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Hot Rod tour: In it for the long haul

By Maria Young, Assistant city editor for features
Photo courtesy of FRANK BOSTIC
Charleston resident Frank Bostic plans to drive his 2012 Corvette in this year’s Hot Rod Power Tour. It’s parked in his driveway next to an old gas pump that is restored but not functional.
Photo courtesy of HOT ROD MAGAZINE Hundreds of cars are expected to join the tour, much of it traveling along back-country highways, en route to Charleston and beyond.
Photo courtesy of HOT ROD MAGAZINE The Power Tour gives auto lovers a chance to check out some of the hottest wheels on the road and get up close and personal enough to kick the tires and peek under the hoods.

A few years ago, Frank Bostic, of Charleston, was sitting around with some buddies when the talk turned to “bucket lists,” those once-in-a-lifetime things people dream of doing before they die.

“And on that bucket list was doing the Hot Rod Power Tour,” Bostic said.

That was in 2011.

The guys all agreed they had two years to pick out and either buy or build the car they would drive.

He picked a 1977 Corvette he’d owned since 1978.

Tim Pack bought and refurbished a 1947 Chevy Suburban.

The friends — four of them — joined the tour last year in Memphis, Tennessee, traveled on to Chattanooga, Tennessee, then Birmingham, Alabama, before the weather turned nasty and forced them to skip the final stop in Charlotte, North Carolina.

But they had such a good time they decided once was not enough — so they’re planning to join the 20th anniversary of Hot Rod magazine’s Power Tour, which passes through Charleston on Monday.

This year, Bostic is taking his bright red 2012 Corvette, the kind of car you could write a song about.

An estimated 3,500 show cars and performance machines are expected to wind their way to Kanawha Boulevard beginning at noon on Monday, including roughly 1,500 “long haulers” that will make the trek this year from the Charlotte Motor Speedway to the Chula Vista Resort in Wisconsin Dells, Wisconsin.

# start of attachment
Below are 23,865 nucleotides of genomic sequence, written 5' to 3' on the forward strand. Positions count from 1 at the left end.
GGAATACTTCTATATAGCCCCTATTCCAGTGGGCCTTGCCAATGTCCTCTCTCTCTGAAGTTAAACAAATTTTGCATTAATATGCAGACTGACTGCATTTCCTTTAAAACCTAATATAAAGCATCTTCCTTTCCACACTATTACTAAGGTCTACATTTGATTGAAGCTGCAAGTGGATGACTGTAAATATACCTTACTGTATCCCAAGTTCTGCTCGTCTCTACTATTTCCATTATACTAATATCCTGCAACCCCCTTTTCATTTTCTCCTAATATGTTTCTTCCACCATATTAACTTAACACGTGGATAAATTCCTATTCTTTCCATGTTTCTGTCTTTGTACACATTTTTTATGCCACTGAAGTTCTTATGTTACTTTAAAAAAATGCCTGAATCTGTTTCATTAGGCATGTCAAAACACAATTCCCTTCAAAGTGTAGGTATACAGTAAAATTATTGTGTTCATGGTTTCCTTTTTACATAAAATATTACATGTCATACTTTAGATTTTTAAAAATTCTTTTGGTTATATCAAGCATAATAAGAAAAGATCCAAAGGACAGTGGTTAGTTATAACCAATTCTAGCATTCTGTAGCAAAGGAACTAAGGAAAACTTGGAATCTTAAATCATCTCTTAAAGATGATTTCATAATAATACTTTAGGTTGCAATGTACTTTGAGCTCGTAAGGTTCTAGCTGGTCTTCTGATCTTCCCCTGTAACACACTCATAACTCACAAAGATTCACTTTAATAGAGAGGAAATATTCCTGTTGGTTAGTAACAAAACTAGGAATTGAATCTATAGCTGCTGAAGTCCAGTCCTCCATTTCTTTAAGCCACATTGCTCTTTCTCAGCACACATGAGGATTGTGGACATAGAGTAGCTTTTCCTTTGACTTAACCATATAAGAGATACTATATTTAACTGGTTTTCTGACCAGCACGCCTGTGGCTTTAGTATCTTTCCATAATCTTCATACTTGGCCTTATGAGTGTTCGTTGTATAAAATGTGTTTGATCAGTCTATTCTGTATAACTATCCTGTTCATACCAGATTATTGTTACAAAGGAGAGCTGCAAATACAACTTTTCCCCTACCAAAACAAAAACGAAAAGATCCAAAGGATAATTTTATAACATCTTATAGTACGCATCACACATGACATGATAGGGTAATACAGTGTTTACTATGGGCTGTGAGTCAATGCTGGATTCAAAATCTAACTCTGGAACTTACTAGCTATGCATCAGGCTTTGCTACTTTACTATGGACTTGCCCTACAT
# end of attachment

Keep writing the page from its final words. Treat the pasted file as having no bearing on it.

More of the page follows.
“You basically have three kinds of people who turn out for this,” said Hot Rod media contact Jessica Kirchner.

“You have the guys that come out for the day to look around, you have the guys who come out for a couple of days but have to be back at work by Monday or Tuesday, and then you have the long haulers, that join us for the whole tour.”

“We’ll be leaving Saturday and going to Charlotte, going to Knoxville [today], then Charleston, and to Norwalk on Tuesday,” said Bostic during an interview late last week.

Like a kid on Christmas morning, you could hear the excitement in his voice.

Of course, who among us doesn’t remember the thrill of that first set of wheels, the joy of taking the family car for a spin the very first time?

But this is different.

“You have to understand, it’s an obsession. We just love cars,” Pack said. “We’ll probably put a thousand miles on these cars in four days. And it runs you on the back roads. The routes we’re going this year are places I’ve never seen,” he added.

The tour is a chance for auto lovers to do what they love — drive — and to meet and talk with others who feel the same.

“It’s actually a disease,” Pack said. “We’ve been bitten by the bug.”

The tour is free to spectators.

Participants can register a vehicle for a single day or multiple days. One-day registration is available on site only for $30. For more information, visit www.hotrod.com or call 877-413-6515.


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